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BC SPCA caring for baby squirrels whose tails got stuck together by tree sap

Some baby squirrels were rescued by a member of the public and the BC SPCA’s Wild ARC.

According to the shelter, the siblings became stuck together by sticky tree sap that melted in the heat.

<who>Photo credit: BC SPCA

A kind member of the public found the five siblings sticking to the ground, unable to free themselves.

Luckily, one of Wild ARC’s volunteers was nearby and came to the squirrels’ rescue by carefully cutting them free from the grass and bringing them in for care.

The BC SPCA said it took over an hour to carefully separate the tails without injuring the creatures any further.

The squirrels had likely been stuck together overnight, and had tried chewing themselves free.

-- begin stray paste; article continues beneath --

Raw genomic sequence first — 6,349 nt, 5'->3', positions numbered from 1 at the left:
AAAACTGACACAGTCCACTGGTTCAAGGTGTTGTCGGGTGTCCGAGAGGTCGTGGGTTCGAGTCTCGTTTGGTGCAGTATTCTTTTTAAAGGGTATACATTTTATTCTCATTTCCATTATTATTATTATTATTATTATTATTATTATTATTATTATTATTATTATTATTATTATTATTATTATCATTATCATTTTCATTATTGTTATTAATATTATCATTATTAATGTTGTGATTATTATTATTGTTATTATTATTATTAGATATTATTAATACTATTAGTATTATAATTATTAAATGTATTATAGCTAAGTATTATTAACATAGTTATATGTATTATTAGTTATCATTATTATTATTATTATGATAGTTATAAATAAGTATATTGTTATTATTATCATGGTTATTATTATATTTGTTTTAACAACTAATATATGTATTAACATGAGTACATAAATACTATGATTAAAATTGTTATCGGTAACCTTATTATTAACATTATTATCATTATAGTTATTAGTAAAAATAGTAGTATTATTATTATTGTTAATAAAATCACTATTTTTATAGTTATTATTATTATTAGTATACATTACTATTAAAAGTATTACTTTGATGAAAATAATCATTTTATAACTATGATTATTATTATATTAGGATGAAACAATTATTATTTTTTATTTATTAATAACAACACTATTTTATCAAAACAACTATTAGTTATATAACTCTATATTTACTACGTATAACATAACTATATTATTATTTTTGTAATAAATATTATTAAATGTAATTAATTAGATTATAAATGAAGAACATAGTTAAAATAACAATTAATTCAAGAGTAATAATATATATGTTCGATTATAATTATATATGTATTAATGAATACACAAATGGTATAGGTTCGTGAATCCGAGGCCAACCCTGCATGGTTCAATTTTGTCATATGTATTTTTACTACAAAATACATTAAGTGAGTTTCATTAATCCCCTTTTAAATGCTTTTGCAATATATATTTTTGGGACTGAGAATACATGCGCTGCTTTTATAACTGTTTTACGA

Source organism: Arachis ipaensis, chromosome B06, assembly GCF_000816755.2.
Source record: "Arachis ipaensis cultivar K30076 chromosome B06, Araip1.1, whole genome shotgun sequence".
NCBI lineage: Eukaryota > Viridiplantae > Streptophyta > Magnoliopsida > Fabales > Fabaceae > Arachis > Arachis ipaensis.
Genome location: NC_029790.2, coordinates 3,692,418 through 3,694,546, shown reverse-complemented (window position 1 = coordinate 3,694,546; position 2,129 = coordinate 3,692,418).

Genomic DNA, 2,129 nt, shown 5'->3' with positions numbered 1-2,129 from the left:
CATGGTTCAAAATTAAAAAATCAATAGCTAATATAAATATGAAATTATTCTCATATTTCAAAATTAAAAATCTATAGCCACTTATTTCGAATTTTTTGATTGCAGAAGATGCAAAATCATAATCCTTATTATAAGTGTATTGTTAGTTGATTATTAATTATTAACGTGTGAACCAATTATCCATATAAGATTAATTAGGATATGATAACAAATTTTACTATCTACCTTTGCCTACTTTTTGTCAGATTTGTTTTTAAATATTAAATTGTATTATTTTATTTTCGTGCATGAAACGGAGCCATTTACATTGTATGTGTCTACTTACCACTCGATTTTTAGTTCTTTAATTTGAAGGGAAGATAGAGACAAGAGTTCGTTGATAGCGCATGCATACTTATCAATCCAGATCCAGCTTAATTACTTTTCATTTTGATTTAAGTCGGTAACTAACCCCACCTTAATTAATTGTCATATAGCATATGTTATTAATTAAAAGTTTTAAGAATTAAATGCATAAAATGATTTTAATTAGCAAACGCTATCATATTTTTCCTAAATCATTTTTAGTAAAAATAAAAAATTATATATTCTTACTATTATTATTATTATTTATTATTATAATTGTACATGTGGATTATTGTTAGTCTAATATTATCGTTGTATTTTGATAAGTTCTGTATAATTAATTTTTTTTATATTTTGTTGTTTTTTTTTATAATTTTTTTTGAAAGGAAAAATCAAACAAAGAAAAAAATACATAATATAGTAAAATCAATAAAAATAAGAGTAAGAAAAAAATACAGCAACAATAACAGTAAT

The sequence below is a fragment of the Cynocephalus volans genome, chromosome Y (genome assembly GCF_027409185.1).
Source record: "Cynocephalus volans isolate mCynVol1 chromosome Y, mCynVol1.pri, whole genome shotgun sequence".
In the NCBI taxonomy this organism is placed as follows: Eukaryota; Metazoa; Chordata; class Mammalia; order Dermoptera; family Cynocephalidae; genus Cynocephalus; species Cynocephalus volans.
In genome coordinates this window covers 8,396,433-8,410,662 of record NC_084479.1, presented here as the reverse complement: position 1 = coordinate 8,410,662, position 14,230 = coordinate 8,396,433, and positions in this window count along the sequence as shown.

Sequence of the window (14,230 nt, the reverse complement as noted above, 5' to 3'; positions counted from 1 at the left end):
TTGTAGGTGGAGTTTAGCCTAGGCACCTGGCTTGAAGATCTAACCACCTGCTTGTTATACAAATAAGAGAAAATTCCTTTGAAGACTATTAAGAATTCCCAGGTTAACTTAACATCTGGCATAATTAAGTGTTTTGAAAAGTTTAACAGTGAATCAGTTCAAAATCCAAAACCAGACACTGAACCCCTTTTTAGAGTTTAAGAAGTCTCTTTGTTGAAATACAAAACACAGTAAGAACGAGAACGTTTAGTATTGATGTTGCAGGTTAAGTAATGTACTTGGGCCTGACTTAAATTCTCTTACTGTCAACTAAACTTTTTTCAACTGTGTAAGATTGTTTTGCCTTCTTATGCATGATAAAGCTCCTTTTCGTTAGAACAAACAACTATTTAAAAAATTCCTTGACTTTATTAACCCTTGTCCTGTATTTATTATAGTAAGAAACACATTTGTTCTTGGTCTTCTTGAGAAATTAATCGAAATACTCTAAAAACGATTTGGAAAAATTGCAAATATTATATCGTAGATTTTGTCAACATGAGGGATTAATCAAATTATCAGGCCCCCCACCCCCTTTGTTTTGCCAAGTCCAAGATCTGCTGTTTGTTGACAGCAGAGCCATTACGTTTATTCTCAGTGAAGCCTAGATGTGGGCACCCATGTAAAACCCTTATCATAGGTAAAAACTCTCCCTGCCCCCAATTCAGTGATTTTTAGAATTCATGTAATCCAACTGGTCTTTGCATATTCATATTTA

“The squirrels were exhausted and stressed after their ordeal, and were kept warm and in a quiet place to allow them to stabilize before full exams were performed to fully assess the extent of their injuries,” said the BC SPCA.

Unfortunately, one of the squirrels had injuries that would not have healed, and was humanely euthanized to prevent further suffering.

“The others all had extensive damage to their tails. Blood flow was severely affected, and their tails would unfortunately become necrotic if they were not amputated,” the BC SPCA explained. “The squirrels were put on specialized care for a few days to ensure they were stable and healthy enough to undergo surgery.”

“While squirrels use their tails to help balance themselves, they can adapt well to compensate for the loss of their tails when necessary.”

Now recovered from the surgery, three of the squirrels were recently moved to an outdoor enclosure to practice navigating and foraging on their own.

“The fourth squirrel had some complications but we are optimistic that this little squirrel will join its siblings outside soon,” they added.


“Being in their outdoor enclosure is providing the squirrels with time in a safe space to learn how to move, climb and navigate their surroundings in a slightly different way than they are used to.”

Once they are ready to thrive in the wild on their own, these squirrels will be released.



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